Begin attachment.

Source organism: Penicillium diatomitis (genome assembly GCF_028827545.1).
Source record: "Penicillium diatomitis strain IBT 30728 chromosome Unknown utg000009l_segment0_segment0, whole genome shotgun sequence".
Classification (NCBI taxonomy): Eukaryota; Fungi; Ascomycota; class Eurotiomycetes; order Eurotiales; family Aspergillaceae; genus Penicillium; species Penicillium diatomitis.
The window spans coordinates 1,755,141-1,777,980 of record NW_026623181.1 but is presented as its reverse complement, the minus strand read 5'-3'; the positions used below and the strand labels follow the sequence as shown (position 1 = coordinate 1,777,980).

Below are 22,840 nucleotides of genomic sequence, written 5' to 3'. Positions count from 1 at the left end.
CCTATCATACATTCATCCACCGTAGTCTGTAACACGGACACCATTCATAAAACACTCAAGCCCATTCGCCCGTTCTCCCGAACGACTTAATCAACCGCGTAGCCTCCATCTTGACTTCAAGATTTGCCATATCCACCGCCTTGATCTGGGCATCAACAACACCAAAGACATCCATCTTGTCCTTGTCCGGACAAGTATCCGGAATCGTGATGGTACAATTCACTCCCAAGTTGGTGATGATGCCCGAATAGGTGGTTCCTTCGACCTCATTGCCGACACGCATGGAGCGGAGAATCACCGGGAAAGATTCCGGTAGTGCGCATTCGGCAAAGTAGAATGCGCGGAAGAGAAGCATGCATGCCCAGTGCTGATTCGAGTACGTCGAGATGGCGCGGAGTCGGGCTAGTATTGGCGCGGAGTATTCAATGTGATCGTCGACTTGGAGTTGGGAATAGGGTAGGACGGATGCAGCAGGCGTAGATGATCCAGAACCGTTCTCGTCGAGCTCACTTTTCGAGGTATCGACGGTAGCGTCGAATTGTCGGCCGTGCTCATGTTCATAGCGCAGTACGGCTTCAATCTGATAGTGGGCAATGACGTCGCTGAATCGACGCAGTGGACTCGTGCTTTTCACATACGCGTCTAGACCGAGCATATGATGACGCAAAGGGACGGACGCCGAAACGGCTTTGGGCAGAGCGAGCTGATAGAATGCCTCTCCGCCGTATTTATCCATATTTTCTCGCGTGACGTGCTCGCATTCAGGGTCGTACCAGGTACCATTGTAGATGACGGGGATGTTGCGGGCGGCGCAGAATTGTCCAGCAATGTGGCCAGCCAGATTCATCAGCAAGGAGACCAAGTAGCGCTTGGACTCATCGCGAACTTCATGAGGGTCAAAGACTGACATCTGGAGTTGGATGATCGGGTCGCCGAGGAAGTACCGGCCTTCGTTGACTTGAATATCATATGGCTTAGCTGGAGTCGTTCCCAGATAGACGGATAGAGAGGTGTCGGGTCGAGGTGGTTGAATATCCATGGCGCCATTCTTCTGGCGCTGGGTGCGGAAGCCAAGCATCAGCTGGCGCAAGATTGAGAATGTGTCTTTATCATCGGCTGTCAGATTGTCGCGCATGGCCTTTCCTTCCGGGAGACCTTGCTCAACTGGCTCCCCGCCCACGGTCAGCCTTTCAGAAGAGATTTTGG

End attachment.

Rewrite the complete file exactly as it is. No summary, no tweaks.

Source organism: Penicillium diatomitis (genome assembly GCF_028827545.1).
Source record: "Penicillium diatomitis strain IBT 30728 chromosome Unknown utg000009l_segment0_segment0, whole genome shotgun sequence".
Classification (NCBI taxonomy): Eukaryota; Fungi; Ascomycota; class Eurotiomycetes; order Eurotiales; family Aspergillaceae; genus Penicillium; species Penicillium diatomitis.
The window spans coordinates 1,755,141-1,777,980 of record NW_026623181.1 but is presented as its reverse complement, the minus strand read 5'-3'; the positions used below and the strand labels follow the sequence as shown (position 1 = coordinate 1,777,980).

Below are 22,840 nucleotides of genomic sequence, written 5' to 3'. Positions count from 1 at the left end.
CCTATCATACATTCATCCACCGTAGTCTGTAACACGGACACCATTCATAAAACACTCAAGCCCATTCGCCCGTTCTCCCGAACGACTTAATCAACCGCGTAGCCTCCATCTTGACTTCAAGATTTGCCATATCCACCGCCTTGATCTGGGCATCAACAACACCAAAGACATCCATCTTGTCCTTGTCCGGACAAGTATCCGGAATCGTGATGGTACAATTCACTCCCAAGTTGGTGATGATGCCCGAATAGGTGGTTCCTTCGACCTCATTGCCGACACGCATGGAGCGGAGAATCACCGGGAAAGATTCCGGTAGTGCGCATTCGGCAAAGTAGAATGCGCGGAAGAGAAGCATGCATGCCCAGTGCTGATTCGAGTACGTCGAGATGGCGCGGAGTCGGGCTAGTATTGGCGCGGAGTATTCAATGTGATCGTCGACTTGGAGTTGGGAATAGGGTAGGACGGATGCAGCAGGCGTAGATGATCCAGAACCGTTCTCGTCGAGCTCACTTTTCGAGGTATCGACGGTAGCGTCGAATTGTCGGCCGTGCTCATGTTCATAGCGCAGTACGGCTTCAATCTGATAGTGGGCAATGACGTCGCTGAATCGACGCAGTGGACTCGTGCTTTTCACATACGCGTCTAGACCGAGCATATGATGACGCAAAGGGACGGACGCCGAAACGGCTTTGGGCAGAGCGAGCTGATAGAATGCCTCTCCGCCGTATTTATCCATATTTTCTCGCGTGACGTGCTCGCATTCAGGGTCGTACCAGGTACCATTGTAGATGACGGGGATGTTGCGGGCGGCGCAGAATTGTCCAGCAATGTGGCCAGCCAGATTCATCAGCAAGGAGACCAAGTAGCGCTTGGACTCATCGCGAACTTCATGAGGGTCAAAGACTGACATCTGGAGTTGGATGATCGGGTCGCCGAGGAAGTACCGGCCTTCGTTGACTTGAATATCATATGGCTTAGCTGGAGTCGTTCCCAGATAGACGGATAGAGAGGTGTCGGGTCGAGGTGGTTGAATATCCATGGCGCCATTCTTCTGGCGCTGGGTGCGGAAGCCAAGCATCAGCTGGCGCAAGATTGAGAATGTGTCTTTATCATCGGCTGTCAGATTGTCGCGCATGGCCTTTCCTTCCGGGAGACCTTGCTCAACTGGCTCCCCGCCCACGGTCAGCCTTTCAGAAGAGATTTTGG